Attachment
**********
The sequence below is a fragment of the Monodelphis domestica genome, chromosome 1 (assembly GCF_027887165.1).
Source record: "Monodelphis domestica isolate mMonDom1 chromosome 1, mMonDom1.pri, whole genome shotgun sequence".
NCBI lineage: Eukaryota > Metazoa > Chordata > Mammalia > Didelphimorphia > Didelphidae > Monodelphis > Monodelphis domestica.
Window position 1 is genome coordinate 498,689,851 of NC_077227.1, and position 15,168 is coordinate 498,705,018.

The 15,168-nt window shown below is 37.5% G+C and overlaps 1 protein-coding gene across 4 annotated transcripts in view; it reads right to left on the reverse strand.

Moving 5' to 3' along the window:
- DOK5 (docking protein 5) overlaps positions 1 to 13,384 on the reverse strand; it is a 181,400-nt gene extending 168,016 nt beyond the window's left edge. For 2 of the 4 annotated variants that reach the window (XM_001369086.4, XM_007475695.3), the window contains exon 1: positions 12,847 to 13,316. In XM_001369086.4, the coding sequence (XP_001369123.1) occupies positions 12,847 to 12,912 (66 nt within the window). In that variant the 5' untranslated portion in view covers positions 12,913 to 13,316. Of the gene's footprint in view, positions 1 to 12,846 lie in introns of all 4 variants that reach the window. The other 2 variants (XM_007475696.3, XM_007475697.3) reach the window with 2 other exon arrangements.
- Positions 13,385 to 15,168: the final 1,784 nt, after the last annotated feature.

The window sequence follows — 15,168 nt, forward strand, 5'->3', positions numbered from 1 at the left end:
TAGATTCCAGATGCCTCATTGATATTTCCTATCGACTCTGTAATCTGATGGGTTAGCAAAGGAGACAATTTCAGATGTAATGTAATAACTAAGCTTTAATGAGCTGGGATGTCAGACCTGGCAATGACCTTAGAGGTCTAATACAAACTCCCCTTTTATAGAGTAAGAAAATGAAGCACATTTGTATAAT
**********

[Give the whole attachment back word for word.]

The sequence below is a fragment of the Monodelphis domestica genome, chromosome 1 (assembly GCF_027887165.1).
Source record: "Monodelphis domestica isolate mMonDom1 chromosome 1, mMonDom1.pri, whole genome shotgun sequence".
NCBI lineage: Eukaryota > Metazoa > Chordata > Mammalia > Didelphimorphia > Didelphidae > Monodelphis > Monodelphis domestica.
Window position 1 is genome coordinate 498,689,851 of NC_077227.1, and position 15,168 is coordinate 498,705,018.

The 15,168-nt window shown below is 37.5% G+C and overlaps 1 protein-coding gene across 4 annotated transcripts in view; it reads right to left on the reverse strand.

Moving 5' to 3' along the window:
- DOK5 (docking protein 5) overlaps positions 1 to 13,384 on the reverse strand; it is a 181,400-nt gene extending 168,016 nt beyond the window's left edge. For 2 of the 4 annotated variants that reach the window (XM_001369086.4, XM_007475695.3), the window contains exon 1: positions 12,847 to 13,316. In XM_001369086.4, the coding sequence (XP_001369123.1) occupies positions 12,847 to 12,912 (66 nt within the window). In that variant the 5' untranslated portion in view covers positions 12,913 to 13,316. Of the gene's footprint in view, positions 1 to 12,846 lie in introns of all 4 variants that reach the window. The other 2 variants (XM_007475696.3, XM_007475697.3) reach the window with 2 other exon arrangements.
- Positions 13,385 to 15,168: the final 1,784 nt, after the last annotated feature.

The window sequence follows — 15,168 nt, forward strand, 5'->3', positions numbered from 1 at the left end:
TAGATTCCAGATGCCTCATTGATATTTCCTATCGACTCTGTAATCTGATGGGTTAGCAAAGGAGACAATTTCAGATGTAATGTAATAACTAAGCTTTAATGAGCTGGGATGTCAGACCTGGCAATGACCTTAGAGGTCTAATACAAACTCCCCTTTTATAGAGTAAGAAAATGAAGCACATTTGTATAAT